April 25, 2014


“Europe’s Century”

This year begins the 100th anniversary of World War I.  It will run on for four years and Australia alone is spending about a third of a billion dollars on the anniversary. I think that this level of expenditure is justified because it is important that we remember our history.

Back in 1914 there was a general feeling in Europe that the 20th century was destined to be another grand century of world affairs dominated by Europe. Europeans controlled most of the world through their colonial empires. It was the centre of economic, social and technological progress.

The UK had gone for 99 years without a major land war (the Napoleonic Wars had ended in 1815 with the Battle of Waterloo).    The Royal Navy had not had a major conflict since the Battle of Trafalgar in 1805 when France was defeated at sea. It had ruled the waves for over a century. It had made good use of its authority via the elimination of the slave trade by sea (slavery itself alas continues to this day).

Within the next four years Europe was transformed. By 1918 many of the European monarchies had been swept away. This was the end of Queen Victoria’s dream whereby she and her beloved Albert hoped that by marrying their children into the European ruling houses, there would be less chance of a European war because all the rulers would be related by marriage. Alas the crown heads may have been related but the real power was with other leaders – and they wanted war.

Also by 1918 the two countries that really were to dominate the globe for the rest of the 20th century were getting into place. The US was forced into the war in 1917 and so ended its policy of Isolationism (at least for awhile). The Russian rulers were replaced by the communists, also in 1917. The US and Soviet Union were to be the key countries for much of the 20th century.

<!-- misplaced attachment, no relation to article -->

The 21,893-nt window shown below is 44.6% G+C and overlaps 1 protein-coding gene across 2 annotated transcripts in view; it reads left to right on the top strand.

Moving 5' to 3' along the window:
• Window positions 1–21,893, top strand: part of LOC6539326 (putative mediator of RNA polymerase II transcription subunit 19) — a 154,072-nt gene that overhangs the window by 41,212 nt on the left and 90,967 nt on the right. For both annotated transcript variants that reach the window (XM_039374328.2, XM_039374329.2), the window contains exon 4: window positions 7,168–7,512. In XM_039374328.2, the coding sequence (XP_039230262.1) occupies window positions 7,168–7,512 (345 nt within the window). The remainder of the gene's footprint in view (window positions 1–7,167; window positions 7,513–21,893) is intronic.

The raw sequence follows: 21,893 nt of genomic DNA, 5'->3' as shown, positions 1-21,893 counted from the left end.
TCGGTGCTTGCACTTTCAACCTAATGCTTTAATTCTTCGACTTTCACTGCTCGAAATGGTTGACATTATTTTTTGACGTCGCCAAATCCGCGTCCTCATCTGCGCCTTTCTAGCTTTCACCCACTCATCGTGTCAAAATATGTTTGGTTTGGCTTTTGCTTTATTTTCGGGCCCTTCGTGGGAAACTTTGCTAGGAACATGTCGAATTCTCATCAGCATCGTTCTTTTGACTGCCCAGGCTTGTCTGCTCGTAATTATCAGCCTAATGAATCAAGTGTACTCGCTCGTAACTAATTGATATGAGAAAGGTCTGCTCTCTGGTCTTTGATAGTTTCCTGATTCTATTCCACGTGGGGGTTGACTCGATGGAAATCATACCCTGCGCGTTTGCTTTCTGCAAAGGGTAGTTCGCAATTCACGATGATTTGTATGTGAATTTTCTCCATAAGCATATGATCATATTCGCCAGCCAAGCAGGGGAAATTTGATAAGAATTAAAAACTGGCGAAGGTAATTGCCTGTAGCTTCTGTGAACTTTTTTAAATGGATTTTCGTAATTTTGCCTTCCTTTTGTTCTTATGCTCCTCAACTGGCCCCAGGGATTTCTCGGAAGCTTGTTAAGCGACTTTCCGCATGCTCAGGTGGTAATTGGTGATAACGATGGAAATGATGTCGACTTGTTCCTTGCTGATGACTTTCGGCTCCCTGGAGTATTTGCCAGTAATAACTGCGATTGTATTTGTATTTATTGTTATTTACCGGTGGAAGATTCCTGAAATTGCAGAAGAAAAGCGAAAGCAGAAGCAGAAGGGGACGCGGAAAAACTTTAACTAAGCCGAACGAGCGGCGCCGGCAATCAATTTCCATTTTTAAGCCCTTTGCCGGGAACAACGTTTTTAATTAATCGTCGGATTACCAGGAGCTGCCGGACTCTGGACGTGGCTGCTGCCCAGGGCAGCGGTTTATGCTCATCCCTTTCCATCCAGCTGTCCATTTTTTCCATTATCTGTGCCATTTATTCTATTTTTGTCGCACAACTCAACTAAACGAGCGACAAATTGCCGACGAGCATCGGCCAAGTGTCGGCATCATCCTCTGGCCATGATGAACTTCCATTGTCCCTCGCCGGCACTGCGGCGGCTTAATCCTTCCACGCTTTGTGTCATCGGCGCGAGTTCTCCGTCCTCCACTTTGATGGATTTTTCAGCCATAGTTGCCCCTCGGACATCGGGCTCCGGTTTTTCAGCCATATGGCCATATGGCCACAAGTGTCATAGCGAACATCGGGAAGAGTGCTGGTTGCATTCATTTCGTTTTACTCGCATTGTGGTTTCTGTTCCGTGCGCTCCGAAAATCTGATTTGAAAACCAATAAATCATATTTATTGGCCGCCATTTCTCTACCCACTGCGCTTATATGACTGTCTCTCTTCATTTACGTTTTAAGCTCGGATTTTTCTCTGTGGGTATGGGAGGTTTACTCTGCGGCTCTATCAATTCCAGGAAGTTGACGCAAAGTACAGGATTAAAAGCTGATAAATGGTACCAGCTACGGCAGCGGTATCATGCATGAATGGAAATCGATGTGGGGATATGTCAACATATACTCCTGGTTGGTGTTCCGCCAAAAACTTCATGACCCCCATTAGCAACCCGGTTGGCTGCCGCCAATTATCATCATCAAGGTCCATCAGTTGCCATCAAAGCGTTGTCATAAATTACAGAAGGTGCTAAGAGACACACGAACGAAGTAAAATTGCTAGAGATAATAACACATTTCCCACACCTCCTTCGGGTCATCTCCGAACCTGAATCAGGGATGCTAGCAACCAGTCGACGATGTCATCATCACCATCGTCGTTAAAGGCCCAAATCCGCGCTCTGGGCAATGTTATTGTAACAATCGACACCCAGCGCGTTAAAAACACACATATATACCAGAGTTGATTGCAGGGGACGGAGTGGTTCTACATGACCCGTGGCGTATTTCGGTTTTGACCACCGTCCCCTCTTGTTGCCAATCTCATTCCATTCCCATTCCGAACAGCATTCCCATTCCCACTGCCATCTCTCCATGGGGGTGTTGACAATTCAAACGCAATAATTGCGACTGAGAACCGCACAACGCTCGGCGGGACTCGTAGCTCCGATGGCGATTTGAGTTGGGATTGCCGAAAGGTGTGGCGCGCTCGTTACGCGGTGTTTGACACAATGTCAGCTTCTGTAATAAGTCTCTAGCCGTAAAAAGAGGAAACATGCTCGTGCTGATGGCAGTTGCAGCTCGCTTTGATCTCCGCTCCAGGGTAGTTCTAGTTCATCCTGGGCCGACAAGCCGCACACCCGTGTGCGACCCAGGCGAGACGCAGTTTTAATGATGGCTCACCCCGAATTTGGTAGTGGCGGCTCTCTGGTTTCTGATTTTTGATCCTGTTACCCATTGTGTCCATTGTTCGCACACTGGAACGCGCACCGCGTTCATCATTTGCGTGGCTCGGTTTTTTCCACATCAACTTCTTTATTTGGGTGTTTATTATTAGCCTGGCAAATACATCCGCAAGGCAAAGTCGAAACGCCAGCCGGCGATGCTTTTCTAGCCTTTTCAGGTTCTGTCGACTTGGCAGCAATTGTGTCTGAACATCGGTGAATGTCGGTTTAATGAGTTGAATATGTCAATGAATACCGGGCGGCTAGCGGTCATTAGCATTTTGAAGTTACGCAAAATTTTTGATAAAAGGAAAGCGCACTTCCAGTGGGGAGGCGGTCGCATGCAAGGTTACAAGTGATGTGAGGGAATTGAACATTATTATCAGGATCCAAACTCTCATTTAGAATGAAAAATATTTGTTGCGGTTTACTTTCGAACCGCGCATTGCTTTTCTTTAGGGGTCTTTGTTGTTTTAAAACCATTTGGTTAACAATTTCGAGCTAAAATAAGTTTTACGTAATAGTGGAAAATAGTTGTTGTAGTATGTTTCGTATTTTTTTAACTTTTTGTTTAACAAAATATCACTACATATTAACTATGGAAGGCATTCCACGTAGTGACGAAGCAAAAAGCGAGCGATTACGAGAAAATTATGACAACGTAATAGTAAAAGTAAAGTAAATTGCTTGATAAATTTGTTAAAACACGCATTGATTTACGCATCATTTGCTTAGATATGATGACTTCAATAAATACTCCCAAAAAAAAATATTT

1914 was, then, a reminder of just how quickly an apparently stable global situation can be transformed. You can never just what is around the corner.

“All Over by Christmas”

Both sides expected a quick victory. Economists had warned that a modern European economy could not withstand a long conflict. No one predicted that the war could last for four years.

But in fact a stalemate quickly developed on the Western Front (which ran from the North Sea down to Italy).

It was in this context that the Allied leaders looked to a campaign in eastern Europe to create a new “front” and so help end the stalemate.

The imaginative approach would be an attack on Turkey, with the Allied forces getting to Constantinople (present day Istanbul) pushing the Ottoman Empire out of the war creating a new front against Germany and the Austro-Hungarian Empire in the east, thereby also forcing through a new supply route up to the embattled Russian Empire through the Black Sea. (The UK’s naval northern route across the North Sea was very dangerous – indeed a military architect of the 1915 Gallipoli campaign, Field Marshal Kitchener, perished  on that route while sailing to the Russian Empire in June 1916).

It is a matter of speculation of what European – and world – history could have been like if the Gallipoli campaign had been successful.

The Gallipoli Disaster